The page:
The Top 10 Films of 1985
At the end of the year, as we do every year, we’ll be counting down the Top Ten Films of 2015 according to Flickchart’s global rankings. In the months leading up to that, we’re going to be taking a look back and seeing what Flickchart users think are the best movies of ten, twenty, thirty years ago and so on.
It should come as no surprise to anyone glancing through Flickchart’s global chart that we love the 1980s. The decade has four pictures in the global top 10 and 16 in the top 100. A lot of users grew up on 1980s genre favorites, from E.T. to The Empire Strikes Back to Indiana Jones to… well, a few of the ones we’re about to tackle here. Some of us weren’t even born yet but fell in love with all these films later. For many, the 80s were when movies perfected the art of the Hollywood blockbuster, although we can see its roots in the late 1970s with films like Jaws, Alien, and Star Wars all paving the way for the explosion of blockbusters that now takes over the box office every summer.
The 1980s is an especially fascinating time to compare Academy Award picks with what are now seen as the most enduring classics. Oscar nominees The Color Purple, Prizzi’s Honor, Kiss of the Spider Woman and Best Picture winner Out of Africa are nowhere to be found in the year’s Global Top 10. (They occupy #23, #45, #57, and #33 on the 1985 chart.) But nor is the Flickchart top 10 entirely composed of crowd-pleasing blockbusters. Instead, lengthy films from foreign filmmakers and fantastical releases from auteur directors like Martin Scorsese and Woody Allen have risen to the top, despite getting less attention on their first release.
Which films have endured the past 30 years and which have gone by the wayside? Let’s venture into the top 10 and find out!
#10. Better Off Dead
I watched this one a few years ago as part of a personal challenge to watch several of Flickchart’s top-rated romances, and I had no idea what I was getting into when I hit “play” on my media player. Just a few minutes later, I was laughing. Hard. This movie takes the ultimate 1980s boy next door, John Cusack, and places him in the most of one of the most absurd and morbid romantic comedies I’ve ever seen. If Say Anything was a little sappy for you, this weird flick makes for a wonderful antidote. The premise centers around Cusack’s character trying multiple times to off himself after a breakup, only to be thwarted each time. Add in some weirder subplots, such as a bizarre life-and-death feud with the local paperboys and the skiing competition that he hopes will win back the girl of his dreams, and you’ve got a comedy that consistently offers up the unexpected in a nice little rom-com package. – Hannah Keefer
- Currently ranked #575 of all time
- Ranked 33824 times by 3342 users
- Wins 49% of matchups
#9. Come and See
A boy and a girl, in alternating shots, look nearly straight into the camera. Their faces are masks of dumbstruck terror. In the next moment, they may laugh, or cry, or both in succession, because they have lost their sanity. That’s before things really start to go badly. The start of the children’s personal hell, a microcosm of the collective hell the Russian people endured during the cataclysmic German offensive and occupation in the middle of World War II, is probably the best aerial bombardment sequence in film. Soil spews into the air, nearly reaching the tops of the pole-like pines that burst into flames and topple. The sound design of the film changes suddenly and permanently; it becomes muffled to illustrate blast-induced near-deafness. Director Elem Klimov‘s camera tracks the children in long forward and backward cuts as they go to an abandoned town, a swamp, a camp. Horrors black as the Book of Revelation (“‘Come and see!’ And I looked, and behold, a pale horse, and his name that sat on him was Death, and Hell followed”) meet them at every juncture. Their ways part, and the terror intensifies. Come and See is a menagerie of monstrosities, impeccably staged and stunningly acted, and it culminates in a mind-bending montage of newsreel footage that asks the most difficult question of the twentieth century: could Nazism have been stopped? Though the movie was made in the Soviet Union and subject to some degree of censorship, it does not entirely lionize its protagonists, the Russian partisans; their abuse of the peasantry they ostensibly protect is felt even when it pales next to the ravages of the Germans. Silence, expressionism, and montage hearken back to the great Russian propagandist Sergei Eisenstein and help make Come and See the most effective anti-war film of all time. – David Conrad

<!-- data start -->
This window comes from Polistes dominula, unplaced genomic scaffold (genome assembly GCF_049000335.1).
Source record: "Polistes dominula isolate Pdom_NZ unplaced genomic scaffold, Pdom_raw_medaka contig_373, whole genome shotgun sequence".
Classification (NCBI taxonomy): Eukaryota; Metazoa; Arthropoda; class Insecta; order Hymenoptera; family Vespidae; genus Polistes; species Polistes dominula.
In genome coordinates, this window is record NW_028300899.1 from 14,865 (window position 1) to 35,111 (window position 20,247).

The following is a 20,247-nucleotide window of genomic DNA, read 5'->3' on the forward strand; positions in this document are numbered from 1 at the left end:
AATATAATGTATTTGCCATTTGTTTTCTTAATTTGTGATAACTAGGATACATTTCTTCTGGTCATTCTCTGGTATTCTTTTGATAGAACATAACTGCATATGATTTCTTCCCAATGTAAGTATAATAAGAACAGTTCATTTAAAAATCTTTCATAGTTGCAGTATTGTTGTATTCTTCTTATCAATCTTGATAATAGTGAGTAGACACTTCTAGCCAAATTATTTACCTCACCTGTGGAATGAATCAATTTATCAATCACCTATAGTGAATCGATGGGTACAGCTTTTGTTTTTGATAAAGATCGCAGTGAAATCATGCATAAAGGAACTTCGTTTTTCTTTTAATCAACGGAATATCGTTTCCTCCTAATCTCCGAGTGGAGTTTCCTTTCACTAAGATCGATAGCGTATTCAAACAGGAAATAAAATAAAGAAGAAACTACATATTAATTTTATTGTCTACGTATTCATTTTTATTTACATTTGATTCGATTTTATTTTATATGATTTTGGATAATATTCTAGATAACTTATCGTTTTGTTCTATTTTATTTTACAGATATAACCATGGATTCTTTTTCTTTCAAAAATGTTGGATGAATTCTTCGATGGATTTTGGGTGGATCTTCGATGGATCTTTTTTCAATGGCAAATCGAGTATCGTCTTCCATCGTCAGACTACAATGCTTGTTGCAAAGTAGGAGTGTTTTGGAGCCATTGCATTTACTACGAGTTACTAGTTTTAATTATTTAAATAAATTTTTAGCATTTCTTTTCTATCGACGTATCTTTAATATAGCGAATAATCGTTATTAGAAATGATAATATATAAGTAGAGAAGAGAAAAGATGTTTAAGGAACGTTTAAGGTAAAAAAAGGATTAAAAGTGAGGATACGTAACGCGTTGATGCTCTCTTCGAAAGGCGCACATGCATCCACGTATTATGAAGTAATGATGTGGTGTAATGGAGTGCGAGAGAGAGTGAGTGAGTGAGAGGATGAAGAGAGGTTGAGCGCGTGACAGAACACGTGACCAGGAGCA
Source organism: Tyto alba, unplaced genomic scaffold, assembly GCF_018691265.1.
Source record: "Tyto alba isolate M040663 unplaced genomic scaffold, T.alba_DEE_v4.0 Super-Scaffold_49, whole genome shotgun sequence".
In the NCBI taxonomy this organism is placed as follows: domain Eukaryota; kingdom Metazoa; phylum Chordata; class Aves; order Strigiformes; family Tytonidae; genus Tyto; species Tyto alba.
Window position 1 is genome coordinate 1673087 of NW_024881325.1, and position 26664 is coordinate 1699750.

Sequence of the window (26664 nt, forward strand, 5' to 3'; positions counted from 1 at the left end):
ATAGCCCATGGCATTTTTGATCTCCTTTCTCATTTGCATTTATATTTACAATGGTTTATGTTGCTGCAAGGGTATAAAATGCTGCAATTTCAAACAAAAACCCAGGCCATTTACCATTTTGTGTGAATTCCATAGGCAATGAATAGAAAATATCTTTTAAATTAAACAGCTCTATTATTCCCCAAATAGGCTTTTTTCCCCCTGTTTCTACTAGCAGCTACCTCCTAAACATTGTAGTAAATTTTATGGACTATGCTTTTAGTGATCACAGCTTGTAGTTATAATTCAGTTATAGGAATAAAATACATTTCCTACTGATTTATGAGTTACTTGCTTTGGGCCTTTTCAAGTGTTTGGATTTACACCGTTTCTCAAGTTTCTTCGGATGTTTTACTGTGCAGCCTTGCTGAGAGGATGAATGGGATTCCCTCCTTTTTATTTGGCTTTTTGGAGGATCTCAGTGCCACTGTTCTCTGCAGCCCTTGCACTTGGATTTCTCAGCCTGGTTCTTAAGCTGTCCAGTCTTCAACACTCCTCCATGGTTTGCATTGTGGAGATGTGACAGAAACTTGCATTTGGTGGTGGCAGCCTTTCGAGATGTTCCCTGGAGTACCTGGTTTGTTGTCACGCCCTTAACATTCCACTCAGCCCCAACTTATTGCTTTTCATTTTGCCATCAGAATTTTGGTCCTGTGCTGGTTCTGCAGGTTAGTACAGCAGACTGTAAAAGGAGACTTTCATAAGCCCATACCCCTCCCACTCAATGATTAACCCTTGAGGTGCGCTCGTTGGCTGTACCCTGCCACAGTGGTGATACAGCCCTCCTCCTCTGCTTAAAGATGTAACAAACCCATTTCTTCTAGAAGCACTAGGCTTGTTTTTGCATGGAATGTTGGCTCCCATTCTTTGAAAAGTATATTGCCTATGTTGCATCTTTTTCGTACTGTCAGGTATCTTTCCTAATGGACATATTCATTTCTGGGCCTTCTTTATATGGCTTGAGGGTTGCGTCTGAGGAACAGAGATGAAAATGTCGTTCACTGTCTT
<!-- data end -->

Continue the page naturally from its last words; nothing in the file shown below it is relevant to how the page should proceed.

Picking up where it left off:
- Currently ranked #490 of all time
- Ranked 8916 times by 335 users
- Wins 64% of matchups
The stories of H.P. Lovecraft are lushly-written New England tales that hearken back to the Romantic movement of the early 19th century. Re-Animator is gross-out 1980s body horror starring campy character actor Jeffrey Combs. What happened? Well, of all the Lovecraft stories you could film, this is one of the cheapest. It lacks eldritch monsters, and it mostly takes place in the dark morgues and laboratories where wicked Herbert West (Combs) raises the dead. A growing home video audience was ready for an update on schlocky monster fare, and Re-Animator was extreme enough – in its volume of blood, in its exploitative sensibilities – to satisfy their cravings. Critics bit, too, admiring Combs’ all-in commitment to the mad scientist persona. The unrated version, rather than the tame “R” edit, is the one to watch if you’re into this sort of thing; just don’t expect the naïve, poetic cerebralism of Lovecraft. – David
- Currently ranked #484 of all time
- Ranked 32988 times by 2422 users
- Wins 55% of matchups
#7. After Hours
The appeal of Scorsese‘s 80s black comedy After Hours is expressly because of the simultaneous absurdity and intelligence of its script. Griffin Dunne‘s superb portrayal of a New York pencil-pusher turned fugitive propels the film at a breakneck pace as he navigates through the city’s many twists and turns, meeting with myriad characters, and encountering bizarre situations left and right. The cinematography is superb – utilizing the dark alleyways and streets as a character all its own – maximizing the effect of placing the viewer directly into a night from hell. There are memorable turns from a host of actors – including Rosanna Arquette, Cheech & Chong, Linda Fiorentino, Teri Garr, Catherine O’Hara, and Will Patton. If a darkly comic overnight adventure in the seedy underbelly of NYC sounds up your alley, After Hours will delight you. Despite the many other heralded entries in his filmography, it’s my favorite Scorsese film – hands down. – Nathan Chase